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The Institute on World War II and the Human Experience is an extensive set of collections housed at the campus of Florida State University. The institute collects letters, diaries, memorabilia and other comparable items in order to index them in a fashion conducive to research. More importantly, the institute is committed to preserving to histories of the individuals that created each artifact.
Their artifacts are unique samples of everyday writing because they reflect a specific period in world history. Phone lines where extremely unreliable so letters became the primary form of education between the soldiers and their loved ones. It is important to realize that despite being such a common form of communication, the letters still conformed to some traditional conventions. These everyday writings reveal the emotional struggles of the author. More importantly these struggles where shared by thousands of other soldiers also.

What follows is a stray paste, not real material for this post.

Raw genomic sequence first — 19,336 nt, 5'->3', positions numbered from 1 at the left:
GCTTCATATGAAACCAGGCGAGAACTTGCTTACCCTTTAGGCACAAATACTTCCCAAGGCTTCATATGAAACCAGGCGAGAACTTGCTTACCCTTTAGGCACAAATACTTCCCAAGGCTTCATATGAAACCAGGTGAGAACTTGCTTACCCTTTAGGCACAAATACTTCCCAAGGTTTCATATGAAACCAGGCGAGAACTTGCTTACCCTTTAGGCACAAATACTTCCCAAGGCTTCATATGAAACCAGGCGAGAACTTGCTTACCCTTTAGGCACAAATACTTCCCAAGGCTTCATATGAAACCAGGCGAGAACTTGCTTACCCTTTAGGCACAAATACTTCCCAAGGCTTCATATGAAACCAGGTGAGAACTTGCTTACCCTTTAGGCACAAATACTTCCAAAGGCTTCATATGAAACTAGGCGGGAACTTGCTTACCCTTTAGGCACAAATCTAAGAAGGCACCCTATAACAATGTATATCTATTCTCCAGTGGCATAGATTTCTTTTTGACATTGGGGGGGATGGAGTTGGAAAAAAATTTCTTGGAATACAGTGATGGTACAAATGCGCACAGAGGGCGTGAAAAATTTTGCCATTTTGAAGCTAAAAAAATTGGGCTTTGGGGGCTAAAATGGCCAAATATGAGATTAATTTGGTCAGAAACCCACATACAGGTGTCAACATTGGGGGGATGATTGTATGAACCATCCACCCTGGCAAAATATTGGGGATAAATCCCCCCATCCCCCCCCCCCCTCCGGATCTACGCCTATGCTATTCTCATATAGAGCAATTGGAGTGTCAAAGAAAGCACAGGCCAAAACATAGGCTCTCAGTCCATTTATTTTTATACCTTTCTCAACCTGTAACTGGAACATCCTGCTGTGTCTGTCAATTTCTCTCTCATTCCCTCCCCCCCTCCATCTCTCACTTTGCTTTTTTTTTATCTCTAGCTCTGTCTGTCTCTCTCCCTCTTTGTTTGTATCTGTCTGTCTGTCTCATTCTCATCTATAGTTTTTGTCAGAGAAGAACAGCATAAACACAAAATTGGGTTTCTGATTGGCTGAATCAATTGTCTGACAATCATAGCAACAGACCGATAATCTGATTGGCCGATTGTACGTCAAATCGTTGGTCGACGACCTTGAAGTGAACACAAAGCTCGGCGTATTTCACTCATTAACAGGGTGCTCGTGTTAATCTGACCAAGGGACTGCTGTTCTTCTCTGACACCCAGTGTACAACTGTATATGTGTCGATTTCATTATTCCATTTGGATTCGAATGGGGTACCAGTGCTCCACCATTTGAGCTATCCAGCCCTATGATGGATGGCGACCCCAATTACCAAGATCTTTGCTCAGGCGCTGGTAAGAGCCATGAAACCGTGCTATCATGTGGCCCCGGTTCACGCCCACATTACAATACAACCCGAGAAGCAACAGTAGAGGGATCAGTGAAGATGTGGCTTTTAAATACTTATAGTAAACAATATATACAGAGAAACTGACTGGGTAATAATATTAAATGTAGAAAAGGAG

This analysis involves the investigation of three letters all written in 1945, during the ending year of the war. Each account provides insight into how the war shaped the psyche of the individual, representative of many more. The first letter by Sidney Rochelson exemplifies how some simply ignored the emotional difficulties and told no one of the atrocities. Wayne Coloney reveals another societal trend, anger and desensitization towards the enemy. Lastly, John portrays a man on the brink of defeat, desperately clinging to the thought of his wife Betty for motivation to continue. Each letter illustrates a common form of coping during this period, even though none of these concepts are directly discussed in the texts. Analyzing everyday writing sheds light onto society in areas not directly mentioned by the authors.